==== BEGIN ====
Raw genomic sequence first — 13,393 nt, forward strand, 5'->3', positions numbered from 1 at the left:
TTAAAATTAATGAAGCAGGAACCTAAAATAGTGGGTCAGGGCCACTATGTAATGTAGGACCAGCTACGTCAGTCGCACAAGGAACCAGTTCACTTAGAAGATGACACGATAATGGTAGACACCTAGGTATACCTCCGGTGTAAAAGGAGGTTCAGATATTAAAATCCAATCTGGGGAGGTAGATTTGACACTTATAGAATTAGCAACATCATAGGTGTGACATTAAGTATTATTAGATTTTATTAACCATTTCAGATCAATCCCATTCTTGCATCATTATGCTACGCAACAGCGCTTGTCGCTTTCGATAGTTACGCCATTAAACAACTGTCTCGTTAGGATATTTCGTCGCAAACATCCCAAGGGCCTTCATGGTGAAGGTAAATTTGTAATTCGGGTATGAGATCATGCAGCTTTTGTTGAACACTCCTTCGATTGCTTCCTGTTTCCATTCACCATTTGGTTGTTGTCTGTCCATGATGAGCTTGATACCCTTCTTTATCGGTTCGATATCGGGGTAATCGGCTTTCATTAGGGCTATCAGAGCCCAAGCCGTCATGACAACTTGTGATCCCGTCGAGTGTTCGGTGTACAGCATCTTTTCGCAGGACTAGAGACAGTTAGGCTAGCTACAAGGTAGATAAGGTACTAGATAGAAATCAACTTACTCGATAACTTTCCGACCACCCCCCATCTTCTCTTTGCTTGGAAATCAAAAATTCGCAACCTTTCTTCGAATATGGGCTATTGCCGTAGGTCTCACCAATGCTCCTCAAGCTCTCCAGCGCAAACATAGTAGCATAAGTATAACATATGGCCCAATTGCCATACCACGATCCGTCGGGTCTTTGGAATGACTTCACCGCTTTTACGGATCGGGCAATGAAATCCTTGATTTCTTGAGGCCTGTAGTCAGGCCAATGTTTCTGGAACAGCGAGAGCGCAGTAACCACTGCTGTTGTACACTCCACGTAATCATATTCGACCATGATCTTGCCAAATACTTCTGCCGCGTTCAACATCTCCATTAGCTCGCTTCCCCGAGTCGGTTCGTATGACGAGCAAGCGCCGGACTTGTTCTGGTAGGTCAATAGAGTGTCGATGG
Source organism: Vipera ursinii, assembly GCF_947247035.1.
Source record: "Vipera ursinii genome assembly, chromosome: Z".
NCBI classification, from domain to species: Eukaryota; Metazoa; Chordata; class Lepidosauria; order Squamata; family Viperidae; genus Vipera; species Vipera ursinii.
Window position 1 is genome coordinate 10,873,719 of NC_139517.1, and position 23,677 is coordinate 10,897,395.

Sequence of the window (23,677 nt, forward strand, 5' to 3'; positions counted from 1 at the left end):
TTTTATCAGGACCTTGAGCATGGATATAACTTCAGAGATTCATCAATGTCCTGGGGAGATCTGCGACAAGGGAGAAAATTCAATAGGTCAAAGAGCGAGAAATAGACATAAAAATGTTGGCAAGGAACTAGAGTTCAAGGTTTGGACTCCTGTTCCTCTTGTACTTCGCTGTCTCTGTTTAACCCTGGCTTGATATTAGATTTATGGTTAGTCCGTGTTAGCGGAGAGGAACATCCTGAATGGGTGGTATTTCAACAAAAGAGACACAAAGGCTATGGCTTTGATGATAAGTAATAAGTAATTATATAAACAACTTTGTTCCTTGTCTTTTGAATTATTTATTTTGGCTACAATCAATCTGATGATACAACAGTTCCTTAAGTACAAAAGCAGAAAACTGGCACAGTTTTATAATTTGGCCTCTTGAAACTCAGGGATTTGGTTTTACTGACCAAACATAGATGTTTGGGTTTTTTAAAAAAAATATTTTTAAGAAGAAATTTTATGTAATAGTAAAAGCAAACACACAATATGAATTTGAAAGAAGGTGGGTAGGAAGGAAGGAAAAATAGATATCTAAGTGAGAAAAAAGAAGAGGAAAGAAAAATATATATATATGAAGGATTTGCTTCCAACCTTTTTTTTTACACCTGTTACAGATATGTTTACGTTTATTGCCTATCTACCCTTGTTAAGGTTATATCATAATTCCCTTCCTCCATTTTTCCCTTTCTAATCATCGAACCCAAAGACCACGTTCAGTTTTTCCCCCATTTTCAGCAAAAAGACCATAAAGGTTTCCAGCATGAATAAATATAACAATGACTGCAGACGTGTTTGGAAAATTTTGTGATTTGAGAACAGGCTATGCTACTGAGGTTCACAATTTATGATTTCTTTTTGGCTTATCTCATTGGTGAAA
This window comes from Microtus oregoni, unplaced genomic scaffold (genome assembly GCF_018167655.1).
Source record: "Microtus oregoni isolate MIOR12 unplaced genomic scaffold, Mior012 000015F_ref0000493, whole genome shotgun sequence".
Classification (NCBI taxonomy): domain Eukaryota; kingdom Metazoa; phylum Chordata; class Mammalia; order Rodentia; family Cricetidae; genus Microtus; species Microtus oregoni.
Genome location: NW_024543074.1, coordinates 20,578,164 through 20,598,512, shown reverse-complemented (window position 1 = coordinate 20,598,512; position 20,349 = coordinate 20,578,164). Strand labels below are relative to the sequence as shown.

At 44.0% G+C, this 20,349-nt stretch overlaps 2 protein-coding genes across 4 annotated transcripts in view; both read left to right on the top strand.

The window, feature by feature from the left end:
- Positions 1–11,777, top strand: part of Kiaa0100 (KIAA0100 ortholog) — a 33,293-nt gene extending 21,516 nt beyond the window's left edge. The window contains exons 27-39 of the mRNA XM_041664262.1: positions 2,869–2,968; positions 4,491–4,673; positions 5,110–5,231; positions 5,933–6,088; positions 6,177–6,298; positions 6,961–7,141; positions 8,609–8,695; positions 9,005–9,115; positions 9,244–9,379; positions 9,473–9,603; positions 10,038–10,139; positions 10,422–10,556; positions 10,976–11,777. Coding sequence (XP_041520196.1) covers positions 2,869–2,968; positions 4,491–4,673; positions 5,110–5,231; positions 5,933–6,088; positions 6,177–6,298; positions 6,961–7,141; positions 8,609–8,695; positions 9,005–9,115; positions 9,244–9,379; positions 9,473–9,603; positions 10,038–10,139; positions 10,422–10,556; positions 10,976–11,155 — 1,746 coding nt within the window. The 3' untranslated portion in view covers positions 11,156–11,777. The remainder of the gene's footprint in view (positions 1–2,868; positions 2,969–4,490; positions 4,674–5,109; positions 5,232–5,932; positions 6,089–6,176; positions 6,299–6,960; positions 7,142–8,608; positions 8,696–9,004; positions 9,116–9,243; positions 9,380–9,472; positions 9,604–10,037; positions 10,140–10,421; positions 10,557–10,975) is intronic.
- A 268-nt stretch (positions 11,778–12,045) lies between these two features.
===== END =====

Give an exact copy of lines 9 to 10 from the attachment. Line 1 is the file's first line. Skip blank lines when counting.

This window comes from Microtus oregoni, unplaced genomic scaffold (genome assembly GCF_018167655.1).
Source record: "Microtus oregoni isolate MIOR12 unplaced genomic scaffold, Mior012 000015F_ref0000493, whole genome shotgun sequence".